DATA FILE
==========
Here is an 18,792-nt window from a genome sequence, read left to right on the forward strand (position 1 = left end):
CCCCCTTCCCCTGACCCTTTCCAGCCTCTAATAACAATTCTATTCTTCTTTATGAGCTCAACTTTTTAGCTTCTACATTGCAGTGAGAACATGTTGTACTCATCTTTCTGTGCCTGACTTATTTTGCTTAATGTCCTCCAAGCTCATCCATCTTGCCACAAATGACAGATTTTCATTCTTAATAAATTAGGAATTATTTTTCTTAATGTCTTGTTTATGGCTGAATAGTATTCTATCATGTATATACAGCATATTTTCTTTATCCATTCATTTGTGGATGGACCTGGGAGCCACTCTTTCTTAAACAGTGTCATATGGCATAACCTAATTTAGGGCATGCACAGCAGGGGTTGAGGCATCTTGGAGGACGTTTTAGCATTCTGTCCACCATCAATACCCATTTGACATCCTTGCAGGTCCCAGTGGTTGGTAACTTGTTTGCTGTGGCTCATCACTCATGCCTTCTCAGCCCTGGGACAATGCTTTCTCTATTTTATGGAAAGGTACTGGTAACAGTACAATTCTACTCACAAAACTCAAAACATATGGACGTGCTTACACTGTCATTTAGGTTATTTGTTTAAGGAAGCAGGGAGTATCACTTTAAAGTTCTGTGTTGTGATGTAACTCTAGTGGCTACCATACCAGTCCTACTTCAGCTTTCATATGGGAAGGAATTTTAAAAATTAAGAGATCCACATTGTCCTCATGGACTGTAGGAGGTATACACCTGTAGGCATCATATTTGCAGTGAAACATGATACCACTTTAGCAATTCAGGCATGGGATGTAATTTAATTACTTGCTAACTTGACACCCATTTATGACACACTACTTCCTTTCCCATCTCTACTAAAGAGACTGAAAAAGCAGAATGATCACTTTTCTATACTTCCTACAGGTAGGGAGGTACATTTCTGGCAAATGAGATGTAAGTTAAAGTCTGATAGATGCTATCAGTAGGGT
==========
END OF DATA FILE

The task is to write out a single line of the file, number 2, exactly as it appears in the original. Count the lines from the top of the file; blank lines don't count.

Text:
CCCCCTTCCCCTGACCCTTTCCAGCCTCTAATAACAATTCTATTCTTCTTTATGAGCTCAACTTTTTAGCTTCTACATTGCAGTGAGAACATGTTGTACTCATCTTTCTGTGCCTGACTTATTTTGCTTAATGTCCTCCAAGCTCATCCATCTTGCCACAAATGACAGATTTTCATTCTTAATAAATTAGGAATTATTTTTCTTAATGTCTTGTTTATGGCTGAATAGTATTCTATCATGTATATACAGCATATTTTCTTTATCCATTCATTTGTGGATGGACCTGGGAGCCACTCTTTCTTAAACAGTGTCATATGGCATAACCTAATTTAGGGCATGCACAGCAGGGGTTGAGGCATCTTGGAGGACGTTTTAGCATTCTGTCCACCATCAATACCCATTTGACATCCTTGCAGGTCCCAGTGGTTGGTAACTTGTTTGCTGTGGCTCATCACTCATGCCTTCTCAGCCCTGGGACAATGCTTTCTCTATTTTATGGAAAGGTACTGGTAACAGTACAATTCTACTCACAAAACTCAAAACATATGGACGTGCTTACACTGTCATTTAGGTTATTTGTTTAAGGAAGCAGGGAGTATCACTTTAAAGTTCTGTGTTGTGATGTAACTCTAGTGGCTACCATACCAGTCCTACTTCAGCTTTCATATGGGAAGGAATTTTAAAAATTAAGAGATCCACATTGTCCTCATGGACTGTAGGAGGTATACACCTGTAGGCATCATATTTGCAGTGAAACATGATACCACTTTAGCAATTCAGGCATGGGATGTAATTTAATTACTTGCTAACTTGACACCCATTTATGACACACTACTTCCTTTCCCATCTCTACTAAAGAGACTGAAAAAGCAGAATGATCACTTTTCTATACTTCCTACAGGTAGGGAGGTACATTTCTGGCAAATGAGATGTAAGTTAAAGTCTGATAGATGCTATCAGTAGGGT